Polish Girl's Dance Group: Ychtis
An award-winning girls' song and dance group from Poland visited Buffalo August 6, 2010 with a performance at Corpus Christi Church. The name of the ensemble is Ychtis (from the Greek word for fish). The group specializes in religious songs. Among their repertoire is music based on the poetry of the late Fr. Jan Twardowski, one of Poland's beloved poets. They also sing songs about the former Polish city of Lwów, which has a warm place in the hearts of many Poles even though it is now in Ukraine.
The group has been in existence for 15 years and is based in the city of Katowice in the industrial region of Silesia.
Ychtis' mission is to give young people with difficult family situations the opportunity to develop their inner and outer talents through song and dance. Ychtis has appeared on Television and toured Europe where they have won first place in a number of contests.
Corpus Christi Church
August 6, 2010
ks. Jan Twardowski, Warsaw (Poland), March 2000
"Love people before it's too late: they're gone so quickly.'
- Father Jan Twardowski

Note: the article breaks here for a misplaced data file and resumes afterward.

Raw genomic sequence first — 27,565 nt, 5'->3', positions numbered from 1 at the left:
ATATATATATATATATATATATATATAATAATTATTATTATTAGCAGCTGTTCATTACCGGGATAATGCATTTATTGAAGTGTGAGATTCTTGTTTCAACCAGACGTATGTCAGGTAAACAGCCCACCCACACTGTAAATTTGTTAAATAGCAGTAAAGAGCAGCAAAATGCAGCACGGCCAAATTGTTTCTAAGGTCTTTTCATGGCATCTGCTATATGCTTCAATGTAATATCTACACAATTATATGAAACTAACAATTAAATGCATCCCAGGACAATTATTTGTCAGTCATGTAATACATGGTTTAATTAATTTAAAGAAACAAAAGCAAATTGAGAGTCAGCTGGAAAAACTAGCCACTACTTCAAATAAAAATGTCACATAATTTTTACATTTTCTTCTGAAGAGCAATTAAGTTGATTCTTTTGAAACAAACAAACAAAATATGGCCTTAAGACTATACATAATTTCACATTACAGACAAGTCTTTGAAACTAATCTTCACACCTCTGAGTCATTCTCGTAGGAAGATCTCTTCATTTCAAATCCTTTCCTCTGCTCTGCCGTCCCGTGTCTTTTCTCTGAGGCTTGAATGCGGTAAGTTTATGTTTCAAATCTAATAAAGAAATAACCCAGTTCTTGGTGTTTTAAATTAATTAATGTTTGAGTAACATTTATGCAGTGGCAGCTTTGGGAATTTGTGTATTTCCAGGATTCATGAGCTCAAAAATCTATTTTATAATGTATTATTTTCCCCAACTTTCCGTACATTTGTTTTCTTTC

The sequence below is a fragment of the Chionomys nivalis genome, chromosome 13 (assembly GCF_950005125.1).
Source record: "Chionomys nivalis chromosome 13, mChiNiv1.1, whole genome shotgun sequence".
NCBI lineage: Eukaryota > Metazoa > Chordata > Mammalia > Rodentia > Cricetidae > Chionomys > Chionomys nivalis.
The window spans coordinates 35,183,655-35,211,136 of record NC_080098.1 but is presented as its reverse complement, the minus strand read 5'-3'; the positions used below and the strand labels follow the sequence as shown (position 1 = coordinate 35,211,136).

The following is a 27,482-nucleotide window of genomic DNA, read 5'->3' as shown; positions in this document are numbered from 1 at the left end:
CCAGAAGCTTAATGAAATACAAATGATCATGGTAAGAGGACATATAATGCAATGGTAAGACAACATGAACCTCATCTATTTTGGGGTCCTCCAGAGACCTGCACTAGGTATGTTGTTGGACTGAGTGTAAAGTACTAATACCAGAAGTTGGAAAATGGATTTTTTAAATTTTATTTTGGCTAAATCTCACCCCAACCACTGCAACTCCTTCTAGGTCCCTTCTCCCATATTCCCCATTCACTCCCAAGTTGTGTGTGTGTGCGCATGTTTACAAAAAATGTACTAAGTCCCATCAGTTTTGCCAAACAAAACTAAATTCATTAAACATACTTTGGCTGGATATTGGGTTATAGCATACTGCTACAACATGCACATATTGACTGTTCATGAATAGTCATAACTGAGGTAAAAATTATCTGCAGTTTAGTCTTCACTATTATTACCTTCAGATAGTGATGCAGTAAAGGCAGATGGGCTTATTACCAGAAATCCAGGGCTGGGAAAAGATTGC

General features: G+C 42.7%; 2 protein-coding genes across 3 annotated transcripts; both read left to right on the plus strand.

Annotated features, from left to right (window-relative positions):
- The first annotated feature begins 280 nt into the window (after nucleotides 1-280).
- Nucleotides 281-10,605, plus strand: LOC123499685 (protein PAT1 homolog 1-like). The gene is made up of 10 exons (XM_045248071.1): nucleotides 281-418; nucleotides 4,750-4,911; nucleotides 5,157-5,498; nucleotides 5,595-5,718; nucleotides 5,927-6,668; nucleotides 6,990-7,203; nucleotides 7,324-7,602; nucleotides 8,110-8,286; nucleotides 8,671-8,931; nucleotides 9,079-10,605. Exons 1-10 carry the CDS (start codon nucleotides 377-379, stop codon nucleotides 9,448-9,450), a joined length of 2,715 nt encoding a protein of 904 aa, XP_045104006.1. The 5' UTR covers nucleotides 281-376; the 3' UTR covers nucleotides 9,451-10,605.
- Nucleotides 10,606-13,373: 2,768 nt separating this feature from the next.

This was their second visit to Buffalo and other cities in North America, where, in addition to Buffalo they will perform in Chicago, Cleveland, Yonkers, Newark as well as a number of cities in Canada.
You can view the entire Ychtis performance at Corpus Christi HERE.
Corpus Christi Church is located in Buffalo, NY on Clark St. between Broadway and Memorial, one block from the Broadway Market.
When threatened by Romans in the first centuries after Christ, Christians used the fish mark meeting places and tombs, or to distinguish friends from foes. According to one ancient story, when a Christian met a stranger in the road, the Christian sometimes drew one arc of the simple fish outline in the dirt. If the stranger drew the other arc, both believers knew they were in good company.
Greeks, Romans, and many other pagans used the fish symbol before Christians. Hence the fish, unlike, say, the cross, attracted little suspicion, making it a perfect secret symbol for persecuted believers. So the early Christians made practical use of this symbol for practical convenience. It is somewhat similar to the use in our days of bumper-sticker and business-card practice to be recognised by strangers, although we are not yet under persecution.
As early as the first century, Christians made an acrostic from this word: Iesous Christos Theou Yios Soter, (ICTYS) i.e. Jesus Christ, Son of God, Savior, using the Greek word for fish "ichthys." The Greek word Ichthus (Iota Chi Theta Upsilon Sigma), pronounced ich-thoos, upper case: and lower case: , is the word used throughout the New Testament for the English word fish.